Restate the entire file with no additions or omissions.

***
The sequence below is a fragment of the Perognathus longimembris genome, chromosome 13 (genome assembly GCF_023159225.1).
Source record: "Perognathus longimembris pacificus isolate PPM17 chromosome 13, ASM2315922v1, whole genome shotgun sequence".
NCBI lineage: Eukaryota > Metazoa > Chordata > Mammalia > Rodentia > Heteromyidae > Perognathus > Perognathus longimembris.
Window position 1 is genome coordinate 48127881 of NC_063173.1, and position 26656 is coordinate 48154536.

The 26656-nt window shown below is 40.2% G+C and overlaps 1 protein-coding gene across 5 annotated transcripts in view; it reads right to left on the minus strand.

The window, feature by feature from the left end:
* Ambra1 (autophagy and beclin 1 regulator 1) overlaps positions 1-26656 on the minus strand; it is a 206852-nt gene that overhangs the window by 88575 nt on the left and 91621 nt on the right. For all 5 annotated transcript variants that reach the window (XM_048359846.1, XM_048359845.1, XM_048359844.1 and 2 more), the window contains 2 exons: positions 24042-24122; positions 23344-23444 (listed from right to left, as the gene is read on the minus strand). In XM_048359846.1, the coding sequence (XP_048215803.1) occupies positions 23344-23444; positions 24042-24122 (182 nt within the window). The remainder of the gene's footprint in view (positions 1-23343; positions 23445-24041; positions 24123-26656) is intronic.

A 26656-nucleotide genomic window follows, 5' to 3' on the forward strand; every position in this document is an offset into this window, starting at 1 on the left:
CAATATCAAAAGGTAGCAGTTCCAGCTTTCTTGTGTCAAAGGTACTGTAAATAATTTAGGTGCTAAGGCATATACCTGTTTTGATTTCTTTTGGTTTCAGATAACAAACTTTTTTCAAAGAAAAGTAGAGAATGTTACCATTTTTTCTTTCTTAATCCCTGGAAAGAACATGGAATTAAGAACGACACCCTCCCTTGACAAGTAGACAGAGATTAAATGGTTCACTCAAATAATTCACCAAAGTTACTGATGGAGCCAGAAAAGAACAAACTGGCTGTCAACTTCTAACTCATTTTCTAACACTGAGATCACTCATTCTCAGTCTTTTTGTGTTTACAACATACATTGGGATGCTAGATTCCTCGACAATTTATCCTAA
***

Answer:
The sequence below is a fragment of the Perognathus longimembris genome, chromosome 13 (genome assembly GCF_023159225.1).
Source record: "Perognathus longimembris pacificus isolate PPM17 chromosome 13, ASM2315922v1, whole genome shotgun sequence".
NCBI lineage: Eukaryota > Metazoa > Chordata > Mammalia > Rodentia > Heteromyidae > Perognathus > Perognathus longimembris.
Window position 1 is genome coordinate 48127881 of NC_063173.1, and position 26656 is coordinate 48154536.

The 26656-nt window shown below is 40.2% G+C and overlaps 1 protein-coding gene across 5 annotated transcripts in view; it reads right to left on the minus strand.

The window, feature by feature from the left end:
* Ambra1 (autophagy and beclin 1 regulator 1) overlaps positions 1-26656 on the minus strand; it is a 206852-nt gene that overhangs the window by 88575 nt on the left and 91621 nt on the right. For all 5 annotated transcript variants that reach the window (XM_048359846.1, XM_048359845.1, XM_048359844.1 and 2 more), the window contains 2 exons: positions 24042-24122; positions 23344-23444 (listed from right to left, as the gene is read on the minus strand). In XM_048359846.1, the coding sequence (XP_048215803.1) occupies positions 23344-23444; positions 24042-24122 (182 nt within the window). The remainder of the gene's footprint in view (positions 1-23343; positions 23445-24041; positions 24123-26656) is intronic.

A 26656-nucleotide genomic window follows, 5' to 3' on the forward strand; every position in this document is an offset into this window, starting at 1 on the left:
CAATATCAAAAGGTAGCAGTTCCAGCTTTCTTGTGTCAAAGGTACTGTAAATAATTTAGGTGCTAAGGCATATACCTGTTTTGATTTCTTTTGGTTTCAGATAACAAACTTTTTTCAAAGAAAAGTAGAGAATGTTACCATTTTTTCTTTCTTAATCCCTGGAAAGAACATGGAATTAAGAACGACACCCTCCCTTGACAAGTAGACAGAGATTAAATGGTTCACTCAAATAATTCACCAAAGTTACTGATGGAGCCAGAAAAGAACAAACTGGCTGTCAACTTCTAACTCATTTTCTAACACTGAGATCACTCATTCTCAGTCTTTTTGTGTTTACAACATACATTGGGATGCTAGATTCCTCGACAATTTATCCTAA